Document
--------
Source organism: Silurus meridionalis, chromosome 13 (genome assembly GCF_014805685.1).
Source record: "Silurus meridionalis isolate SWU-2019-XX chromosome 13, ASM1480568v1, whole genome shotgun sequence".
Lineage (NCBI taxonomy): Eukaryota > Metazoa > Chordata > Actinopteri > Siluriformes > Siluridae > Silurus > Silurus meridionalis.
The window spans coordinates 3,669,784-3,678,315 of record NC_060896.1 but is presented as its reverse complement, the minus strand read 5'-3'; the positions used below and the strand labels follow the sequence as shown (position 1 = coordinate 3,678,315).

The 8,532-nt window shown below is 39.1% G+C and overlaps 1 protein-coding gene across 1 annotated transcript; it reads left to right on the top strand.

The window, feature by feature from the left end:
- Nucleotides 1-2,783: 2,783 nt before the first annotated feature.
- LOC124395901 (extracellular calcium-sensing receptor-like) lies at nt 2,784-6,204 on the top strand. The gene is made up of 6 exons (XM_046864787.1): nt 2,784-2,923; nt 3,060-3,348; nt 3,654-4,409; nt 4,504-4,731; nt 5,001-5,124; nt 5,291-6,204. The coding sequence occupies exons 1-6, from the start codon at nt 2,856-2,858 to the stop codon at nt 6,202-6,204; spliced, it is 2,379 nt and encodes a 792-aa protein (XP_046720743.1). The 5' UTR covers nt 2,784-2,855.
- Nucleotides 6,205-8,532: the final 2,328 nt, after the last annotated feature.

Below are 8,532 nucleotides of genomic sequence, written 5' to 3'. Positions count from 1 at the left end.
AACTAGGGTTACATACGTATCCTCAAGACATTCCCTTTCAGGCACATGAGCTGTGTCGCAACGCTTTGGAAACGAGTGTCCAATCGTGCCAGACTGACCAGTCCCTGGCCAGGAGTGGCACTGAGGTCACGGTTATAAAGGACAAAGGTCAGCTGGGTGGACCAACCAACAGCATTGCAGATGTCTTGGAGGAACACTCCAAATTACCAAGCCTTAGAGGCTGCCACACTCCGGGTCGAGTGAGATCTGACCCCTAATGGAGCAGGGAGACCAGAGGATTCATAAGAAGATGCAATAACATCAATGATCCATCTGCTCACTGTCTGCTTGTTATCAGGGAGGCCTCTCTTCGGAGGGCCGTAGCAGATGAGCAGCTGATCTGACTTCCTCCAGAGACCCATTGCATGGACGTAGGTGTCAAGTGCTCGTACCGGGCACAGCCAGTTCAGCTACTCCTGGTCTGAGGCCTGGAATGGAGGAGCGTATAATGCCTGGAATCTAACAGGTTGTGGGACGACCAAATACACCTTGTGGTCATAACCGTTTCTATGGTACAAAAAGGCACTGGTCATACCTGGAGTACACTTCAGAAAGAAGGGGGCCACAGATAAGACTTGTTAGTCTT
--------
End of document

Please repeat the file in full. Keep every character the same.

Source organism: Silurus meridionalis, chromosome 13 (genome assembly GCF_014805685.1).
Source record: "Silurus meridionalis isolate SWU-2019-XX chromosome 13, ASM1480568v1, whole genome shotgun sequence".
Lineage (NCBI taxonomy): Eukaryota > Metazoa > Chordata > Actinopteri > Siluriformes > Siluridae > Silurus > Silurus meridionalis.
The window spans coordinates 3,669,784-3,678,315 of record NC_060896.1 but is presented as its reverse complement, the minus strand read 5'-3'; the positions used below and the strand labels follow the sequence as shown (position 1 = coordinate 3,678,315).

The 8,532-nt window shown below is 39.1% G+C and overlaps 1 protein-coding gene across 1 annotated transcript; it reads left to right on the top strand.

The window, feature by feature from the left end:
- Nucleotides 1-2,783: 2,783 nt before the first annotated feature.
- LOC124395901 (extracellular calcium-sensing receptor-like) lies at nt 2,784-6,204 on the top strand. The gene is made up of 6 exons (XM_046864787.1): nt 2,784-2,923; nt 3,060-3,348; nt 3,654-4,409; nt 4,504-4,731; nt 5,001-5,124; nt 5,291-6,204. The coding sequence occupies exons 1-6, from the start codon at nt 2,856-2,858 to the stop codon at nt 6,202-6,204; spliced, it is 2,379 nt and encodes a 792-aa protein (XP_046720743.1). The 5' UTR covers nt 2,784-2,855.
- Nucleotides 6,205-8,532: the final 2,328 nt, after the last annotated feature.

Below are 8,532 nucleotides of genomic sequence, written 5' to 3'. Positions count from 1 at the left end.
AACTAGGGTTACATACGTATCCTCAAGACATTCCCTTTCAGGCACATGAGCTGTGTCGCAACGCTTTGGAAACGAGTGTCCAATCGTGCCAGACTGACCAGTCCCTGGCCAGGAGTGGCACTGAGGTCACGGTTATAAAGGACAAAGGTCAGCTGGGTGGACCAACCAACAGCATTGCAGATGTCTTGGAGGAACACTCCAAATTACCAAGCCTTAGAGGCTGCCACACTCCGGGTCGAGTGAGATCTGACCCCTAATGGAGCAGGGAGACCAGAGGATTCATAAGAAGATGCAATAACATCAATGATCCATCTGCTCACTGTCTGCTTGTTATCAGGGAGGCCTCTCTTCGGAGGGCCGTAGCAGATGAGCAGCTGATCTGACTTCCTCCAGAGACCCATTGCATGGACGTAGGTGTCAAGTGCTCGTACCGGGCACAGCCAGTTCAGCTACTCCTGGTCTGAGGCCTGGAATGGAGGAGCGTATAATGCCTGGAATCTAACAGGTTGTGGGACGACCAAATACACCTTGTGGTCATAACCGTTTCTATGGTACAAAAAGGCACTGGTCATACCTGGAGTACACTTCAGAAAGAAGGGGGCCACAGATAAGACTTGTTAGTCTT